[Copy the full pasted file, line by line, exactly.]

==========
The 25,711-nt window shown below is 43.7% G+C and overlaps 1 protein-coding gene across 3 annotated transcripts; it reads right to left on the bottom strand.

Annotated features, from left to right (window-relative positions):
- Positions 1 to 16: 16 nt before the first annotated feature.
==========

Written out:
The 25,711-nt window shown below is 43.7% G+C and overlaps 1 protein-coding gene across 3 annotated transcripts; it reads right to left on the bottom strand.

Annotated features, from left to right (window-relative positions):
- Positions 1 to 16: 16 nt before the first annotated feature.